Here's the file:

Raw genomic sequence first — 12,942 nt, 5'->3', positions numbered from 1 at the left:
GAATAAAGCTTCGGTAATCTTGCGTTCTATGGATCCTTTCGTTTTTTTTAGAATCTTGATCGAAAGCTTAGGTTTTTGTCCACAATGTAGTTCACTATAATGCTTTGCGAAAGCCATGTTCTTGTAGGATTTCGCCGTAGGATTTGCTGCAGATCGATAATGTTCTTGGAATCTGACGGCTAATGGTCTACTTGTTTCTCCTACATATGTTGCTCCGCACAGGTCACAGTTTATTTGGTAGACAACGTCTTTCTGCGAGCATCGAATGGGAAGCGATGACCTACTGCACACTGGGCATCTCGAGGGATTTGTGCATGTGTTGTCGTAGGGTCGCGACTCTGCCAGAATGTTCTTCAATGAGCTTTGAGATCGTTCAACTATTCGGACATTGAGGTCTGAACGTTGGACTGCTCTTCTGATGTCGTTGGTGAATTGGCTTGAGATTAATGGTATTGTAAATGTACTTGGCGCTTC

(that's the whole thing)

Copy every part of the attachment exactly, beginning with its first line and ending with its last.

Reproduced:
Raw genomic sequence first — 12,942 nt, 5'->3', positions numbered from 1 at the left:
GAATAAAGCTTCGGTAATCTTGCGTTCTATGGATCCTTTCGTTTTTTTTAGAATCTTGATCGAAAGCTTAGGTTTTTGTCCACAATGTAGTTCACTATAATGCTTTGCGAAAGCCATGTTCTTGTAGGATTTCGCCGTAGGATTTGCTGCAGATCGATAATGTTCTTGGAATCTGACGGCTAATGGTCTACTTGTTTCTCCTACATATGTTGCTCCGCACAGGTCACAGTTTATTTGGTAGACAACGTCTTTCTGCGAGCATCGAATGGGAAGCGATGACCTACTGCACACTGGGCATCTCGAGGGATTTGTGCATGTGTTGTCGTAGGGTCGCGACTCTGCCAGAATGTTCTTCAATGAGCTTTGAGATCGTTCAACTATTCGGACATTGAGGTCTGAACGTTGGACTGCTCTTCTGATGTCGTTGGTGAATTGGCTTGAGATTAATGGTATTGTAAATGTACTTGGCGCTTC